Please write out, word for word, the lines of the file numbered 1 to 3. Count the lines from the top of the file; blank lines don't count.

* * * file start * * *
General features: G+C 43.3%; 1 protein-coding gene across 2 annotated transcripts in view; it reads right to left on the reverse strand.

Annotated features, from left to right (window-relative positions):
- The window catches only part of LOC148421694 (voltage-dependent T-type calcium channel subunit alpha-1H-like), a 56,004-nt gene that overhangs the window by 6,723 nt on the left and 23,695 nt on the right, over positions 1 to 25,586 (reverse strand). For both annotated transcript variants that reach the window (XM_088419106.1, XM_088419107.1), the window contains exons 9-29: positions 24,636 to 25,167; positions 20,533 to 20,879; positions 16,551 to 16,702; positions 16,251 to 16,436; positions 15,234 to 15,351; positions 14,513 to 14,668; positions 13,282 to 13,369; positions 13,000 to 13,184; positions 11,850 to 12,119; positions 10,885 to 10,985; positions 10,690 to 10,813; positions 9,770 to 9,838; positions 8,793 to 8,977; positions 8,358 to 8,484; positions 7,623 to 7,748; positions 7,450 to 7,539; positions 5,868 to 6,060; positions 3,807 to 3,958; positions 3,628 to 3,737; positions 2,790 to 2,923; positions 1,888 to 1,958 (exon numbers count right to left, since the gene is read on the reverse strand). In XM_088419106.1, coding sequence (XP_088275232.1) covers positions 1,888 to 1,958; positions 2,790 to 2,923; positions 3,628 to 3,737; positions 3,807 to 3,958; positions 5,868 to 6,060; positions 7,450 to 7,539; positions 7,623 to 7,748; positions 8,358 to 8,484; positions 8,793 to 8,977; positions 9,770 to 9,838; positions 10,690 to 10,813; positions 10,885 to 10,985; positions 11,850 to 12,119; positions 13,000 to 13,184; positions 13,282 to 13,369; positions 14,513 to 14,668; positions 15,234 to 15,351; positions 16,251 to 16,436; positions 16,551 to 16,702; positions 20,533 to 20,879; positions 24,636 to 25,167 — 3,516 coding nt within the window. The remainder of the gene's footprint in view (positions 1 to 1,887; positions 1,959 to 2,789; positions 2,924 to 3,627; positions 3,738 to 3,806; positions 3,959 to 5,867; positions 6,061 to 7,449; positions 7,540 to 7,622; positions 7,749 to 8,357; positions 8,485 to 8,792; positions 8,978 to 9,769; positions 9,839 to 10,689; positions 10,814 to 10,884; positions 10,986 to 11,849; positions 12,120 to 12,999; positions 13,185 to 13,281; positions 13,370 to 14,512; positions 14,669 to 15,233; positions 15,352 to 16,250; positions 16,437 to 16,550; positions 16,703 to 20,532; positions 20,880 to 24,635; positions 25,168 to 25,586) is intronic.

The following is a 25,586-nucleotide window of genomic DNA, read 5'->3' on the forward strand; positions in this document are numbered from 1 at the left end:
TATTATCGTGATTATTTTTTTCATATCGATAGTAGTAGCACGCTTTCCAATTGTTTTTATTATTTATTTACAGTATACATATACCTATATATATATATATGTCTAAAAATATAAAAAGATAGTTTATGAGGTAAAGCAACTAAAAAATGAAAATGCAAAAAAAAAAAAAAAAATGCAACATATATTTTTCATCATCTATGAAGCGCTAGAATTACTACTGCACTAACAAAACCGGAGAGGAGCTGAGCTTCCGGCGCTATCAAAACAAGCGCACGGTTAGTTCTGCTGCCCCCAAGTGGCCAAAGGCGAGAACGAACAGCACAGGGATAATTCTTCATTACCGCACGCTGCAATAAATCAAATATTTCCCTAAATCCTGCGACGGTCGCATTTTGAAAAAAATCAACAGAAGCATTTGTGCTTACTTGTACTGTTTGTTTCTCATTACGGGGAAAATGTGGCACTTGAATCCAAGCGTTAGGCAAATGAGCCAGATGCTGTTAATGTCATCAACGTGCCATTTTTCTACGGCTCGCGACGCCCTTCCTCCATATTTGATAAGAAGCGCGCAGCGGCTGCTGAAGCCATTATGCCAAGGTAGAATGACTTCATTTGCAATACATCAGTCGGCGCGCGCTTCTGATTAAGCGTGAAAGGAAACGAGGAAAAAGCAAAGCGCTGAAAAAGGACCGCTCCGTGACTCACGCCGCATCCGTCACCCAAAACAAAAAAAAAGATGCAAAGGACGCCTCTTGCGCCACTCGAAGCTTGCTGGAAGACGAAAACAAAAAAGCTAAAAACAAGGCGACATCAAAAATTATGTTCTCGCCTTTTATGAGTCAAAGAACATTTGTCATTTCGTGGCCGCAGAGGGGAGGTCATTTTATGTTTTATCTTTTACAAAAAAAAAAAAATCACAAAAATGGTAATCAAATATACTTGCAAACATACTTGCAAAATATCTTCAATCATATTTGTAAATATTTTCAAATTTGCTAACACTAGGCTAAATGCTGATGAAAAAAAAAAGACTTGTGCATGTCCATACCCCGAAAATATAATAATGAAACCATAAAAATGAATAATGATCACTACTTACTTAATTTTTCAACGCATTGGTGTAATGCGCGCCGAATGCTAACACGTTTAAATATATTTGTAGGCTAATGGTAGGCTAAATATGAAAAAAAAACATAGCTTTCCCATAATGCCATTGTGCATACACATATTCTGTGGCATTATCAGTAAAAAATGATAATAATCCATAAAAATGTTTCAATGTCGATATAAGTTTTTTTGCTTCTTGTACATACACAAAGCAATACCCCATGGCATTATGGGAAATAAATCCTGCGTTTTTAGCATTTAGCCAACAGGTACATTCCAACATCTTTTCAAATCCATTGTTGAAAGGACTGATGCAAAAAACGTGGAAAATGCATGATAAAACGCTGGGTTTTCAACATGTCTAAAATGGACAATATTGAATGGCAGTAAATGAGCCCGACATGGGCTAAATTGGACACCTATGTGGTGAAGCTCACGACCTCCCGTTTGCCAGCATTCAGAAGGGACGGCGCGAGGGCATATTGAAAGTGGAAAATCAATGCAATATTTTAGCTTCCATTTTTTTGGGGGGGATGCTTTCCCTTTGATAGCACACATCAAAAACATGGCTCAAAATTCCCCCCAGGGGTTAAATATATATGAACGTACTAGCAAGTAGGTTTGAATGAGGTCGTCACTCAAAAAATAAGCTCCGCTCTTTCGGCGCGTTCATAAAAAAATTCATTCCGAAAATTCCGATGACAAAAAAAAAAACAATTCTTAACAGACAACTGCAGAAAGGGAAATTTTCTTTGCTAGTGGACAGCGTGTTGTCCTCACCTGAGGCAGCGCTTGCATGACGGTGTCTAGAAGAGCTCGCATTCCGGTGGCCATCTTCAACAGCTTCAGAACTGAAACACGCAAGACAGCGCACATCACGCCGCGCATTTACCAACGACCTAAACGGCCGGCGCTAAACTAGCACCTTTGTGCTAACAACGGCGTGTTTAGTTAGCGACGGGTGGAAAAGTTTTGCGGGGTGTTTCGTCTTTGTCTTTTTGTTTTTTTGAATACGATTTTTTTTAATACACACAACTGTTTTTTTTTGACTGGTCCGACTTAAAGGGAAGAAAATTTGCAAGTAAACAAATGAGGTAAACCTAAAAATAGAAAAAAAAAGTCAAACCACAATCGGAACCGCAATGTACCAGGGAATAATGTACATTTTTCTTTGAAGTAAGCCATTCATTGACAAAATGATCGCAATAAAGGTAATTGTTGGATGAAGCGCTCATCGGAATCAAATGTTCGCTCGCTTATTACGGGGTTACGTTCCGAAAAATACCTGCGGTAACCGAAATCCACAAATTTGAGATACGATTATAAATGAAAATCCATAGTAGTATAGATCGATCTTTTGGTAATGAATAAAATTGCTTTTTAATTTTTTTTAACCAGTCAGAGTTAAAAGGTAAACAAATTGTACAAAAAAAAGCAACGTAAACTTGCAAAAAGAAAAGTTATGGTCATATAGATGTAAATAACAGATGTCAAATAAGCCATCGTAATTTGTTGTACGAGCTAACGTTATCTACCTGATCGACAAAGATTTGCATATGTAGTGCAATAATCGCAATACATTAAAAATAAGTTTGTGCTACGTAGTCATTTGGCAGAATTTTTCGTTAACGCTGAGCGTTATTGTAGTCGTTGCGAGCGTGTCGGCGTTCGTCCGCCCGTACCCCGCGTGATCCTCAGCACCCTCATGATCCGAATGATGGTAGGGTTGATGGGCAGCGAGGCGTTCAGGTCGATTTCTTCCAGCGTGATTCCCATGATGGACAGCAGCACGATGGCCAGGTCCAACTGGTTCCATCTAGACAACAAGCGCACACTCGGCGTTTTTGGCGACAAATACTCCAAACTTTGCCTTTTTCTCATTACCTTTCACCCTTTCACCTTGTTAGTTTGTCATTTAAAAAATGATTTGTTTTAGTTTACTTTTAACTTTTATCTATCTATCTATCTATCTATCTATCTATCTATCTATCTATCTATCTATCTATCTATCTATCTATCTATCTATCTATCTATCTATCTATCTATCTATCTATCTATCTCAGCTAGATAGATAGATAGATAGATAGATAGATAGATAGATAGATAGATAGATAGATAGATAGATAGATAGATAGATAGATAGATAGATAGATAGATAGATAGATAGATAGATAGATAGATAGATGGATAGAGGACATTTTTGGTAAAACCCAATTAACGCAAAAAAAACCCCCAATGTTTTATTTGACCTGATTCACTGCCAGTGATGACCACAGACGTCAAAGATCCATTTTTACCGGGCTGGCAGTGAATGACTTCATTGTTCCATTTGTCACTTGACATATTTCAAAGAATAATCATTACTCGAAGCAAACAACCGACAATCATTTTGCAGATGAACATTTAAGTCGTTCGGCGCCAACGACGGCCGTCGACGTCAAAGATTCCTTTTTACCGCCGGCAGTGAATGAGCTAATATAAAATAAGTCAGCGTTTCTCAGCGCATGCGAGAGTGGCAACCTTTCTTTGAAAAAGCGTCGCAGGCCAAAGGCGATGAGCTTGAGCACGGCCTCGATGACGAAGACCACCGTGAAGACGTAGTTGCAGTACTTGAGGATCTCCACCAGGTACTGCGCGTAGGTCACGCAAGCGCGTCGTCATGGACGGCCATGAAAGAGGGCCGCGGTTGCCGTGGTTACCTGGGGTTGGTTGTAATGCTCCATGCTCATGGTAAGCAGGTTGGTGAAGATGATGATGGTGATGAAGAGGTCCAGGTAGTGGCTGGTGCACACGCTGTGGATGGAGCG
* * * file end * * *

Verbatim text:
General features: G+C 43.3%; 1 protein-coding gene across 2 annotated transcripts in view; it reads right to left on the reverse strand.

Annotated features, from left to right (window-relative positions):
- The window catches only part of LOC148421694 (voltage-dependent T-type calcium channel subunit alpha-1H-like), a 56,004-nt gene that overhangs the window by 6,723 nt on the left and 23,695 nt on the right, over positions 1 to 25,586 (reverse strand). For both annotated transcript variants that reach the window (XM_088419106.1, XM_088419107.1), the window contains exons 9-29: positions 24,636 to 25,167; positions 20,533 to 20,879; positions 16,551 to 16,702; positions 16,251 to 16,436; positions 15,234 to 15,351; positions 14,513 to 14,668; positions 13,282 to 13,369; positions 13,000 to 13,184; positions 11,850 to 12,119; positions 10,885 to 10,985; positions 10,690 to 10,813; positions 9,770 to 9,838; positions 8,793 to 8,977; positions 8,358 to 8,484; positions 7,623 to 7,748; positions 7,450 to 7,539; positions 5,868 to 6,060; positions 3,807 to 3,958; positions 3,628 to 3,737; positions 2,790 to 2,923; positions 1,888 to 1,958 (exon numbers count right to left, since the gene is read on the reverse strand). In XM_088419106.1, coding sequence (XP_088275232.1) covers positions 1,888 to 1,958; positions 2,790 to 2,923; positions 3,628 to 3,737; positions 3,807 to 3,958; positions 5,868 to 6,060; positions 7,450 to 7,539; positions 7,623 to 7,748; positions 8,358 to 8,484; positions 8,793 to 8,977; positions 9,770 to 9,838; positions 10,690 to 10,813; positions 10,885 to 10,985; positions 11,850 to 12,119; positions 13,000 to 13,184; positions 13,282 to 13,369; positions 14,513 to 14,668; positions 15,234 to 15,351; positions 16,251 to 16,436; positions 16,551 to 16,702; positions 20,533 to 20,879; positions 24,636 to 25,167 — 3,516 coding nt within the window. The remainder of the gene's footprint in view (positions 1 to 1,887; positions 1,959 to 2,789; positions 2,924 to 3,627; positions 3,738 to 3,806; positions 3,959 to 5,867; positions 6,061 to 7,449; positions 7,540 to 7,622; positions 7,749 to 8,357; positions 8,485 to 8,792; positions 8,978 to 9,769; positions 9,839 to 10,689; positions 10,814 to 10,884; positions 10,986 to 11,849; positions 12,120 to 12,999; positions 13,185 to 13,281; positions 13,370 to 14,512; positions 14,669 to 15,233; positions 15,352 to 16,250; positions 16,437 to 16,550; positions 16,703 to 20,532; positions 20,880 to 24,635; positions 25,168 to 25,586) is intronic.